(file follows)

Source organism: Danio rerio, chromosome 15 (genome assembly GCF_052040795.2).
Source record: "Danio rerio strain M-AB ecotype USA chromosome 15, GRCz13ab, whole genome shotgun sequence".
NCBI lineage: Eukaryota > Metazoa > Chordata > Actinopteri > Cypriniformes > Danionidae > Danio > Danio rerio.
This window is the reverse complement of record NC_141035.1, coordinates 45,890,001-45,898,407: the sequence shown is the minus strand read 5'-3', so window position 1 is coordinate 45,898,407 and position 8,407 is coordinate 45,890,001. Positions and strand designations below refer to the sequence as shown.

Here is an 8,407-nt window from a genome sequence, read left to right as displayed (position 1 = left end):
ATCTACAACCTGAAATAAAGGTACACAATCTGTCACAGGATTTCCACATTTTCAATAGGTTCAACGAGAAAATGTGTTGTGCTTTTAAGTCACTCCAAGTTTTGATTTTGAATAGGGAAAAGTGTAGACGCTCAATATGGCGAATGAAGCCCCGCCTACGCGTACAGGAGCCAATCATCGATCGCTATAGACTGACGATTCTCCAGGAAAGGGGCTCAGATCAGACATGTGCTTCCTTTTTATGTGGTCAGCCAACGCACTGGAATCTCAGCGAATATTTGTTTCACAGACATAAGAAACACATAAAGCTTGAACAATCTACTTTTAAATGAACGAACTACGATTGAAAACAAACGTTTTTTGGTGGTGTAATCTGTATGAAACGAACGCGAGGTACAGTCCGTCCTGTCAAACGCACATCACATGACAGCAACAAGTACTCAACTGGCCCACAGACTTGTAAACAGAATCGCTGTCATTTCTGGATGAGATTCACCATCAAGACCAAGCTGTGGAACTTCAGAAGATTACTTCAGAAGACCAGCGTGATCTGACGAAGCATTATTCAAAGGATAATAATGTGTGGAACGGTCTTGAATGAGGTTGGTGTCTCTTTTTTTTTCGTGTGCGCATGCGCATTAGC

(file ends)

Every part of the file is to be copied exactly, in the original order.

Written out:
Source organism: Danio rerio, chromosome 15 (genome assembly GCF_052040795.2).
Source record: "Danio rerio strain M-AB ecotype USA chromosome 15, GRCz13ab, whole genome shotgun sequence".
NCBI lineage: Eukaryota > Metazoa > Chordata > Actinopteri > Cypriniformes > Danionidae > Danio > Danio rerio.
This window is the reverse complement of record NC_141035.1, coordinates 45,890,001-45,898,407: the sequence shown is the minus strand read 5'-3', so window position 1 is coordinate 45,898,407 and position 8,407 is coordinate 45,890,001. Positions and strand designations below refer to the sequence as shown.

Here is an 8,407-nt window from a genome sequence, read left to right as displayed (position 1 = left end):
ATCTACAACCTGAAATAAAGGTACACAATCTGTCACAGGATTTCCACATTTTCAATAGGTTCAACGAGAAAATGTGTTGTGCTTTTAAGTCACTCCAAGTTTTGATTTTGAATAGGGAAAAGTGTAGACGCTCAATATGGCGAATGAAGCCCCGCCTACGCGTACAGGAGCCAATCATCGATCGCTATAGACTGACGATTCTCCAGGAAAGGGGCTCAGATCAGACATGTGCTTCCTTTTTATGTGGTCAGCCAACGCACTGGAATCTCAGCGAATATTTGTTTCACAGACATAAGAAACACATAAAGCTTGAACAATCTACTTTTAAATGAACGAACTACGATTGAAAACAAACGTTTTTTGGTGGTGTAATCTGTATGAAACGAACGCGAGGTACAGTCCGTCCTGTCAAACGCACATCACATGACAGCAACAAGTACTCAACTGGCCCACAGACTTGTAAACAGAATCGCTGTCATTTCTGGATGAGATTCACCATCAAGACCAAGCTGTGGAACTTCAGAAGATTACTTCAGAAGACCAGCGTGATCTGACGAAGCATTATTCAAAGGATAATAATGTGTGGAACGGTCTTGAATGAGGTTGGTGTCTCTTTTTTTTTCGTGTGCGCATGCGCATTAGC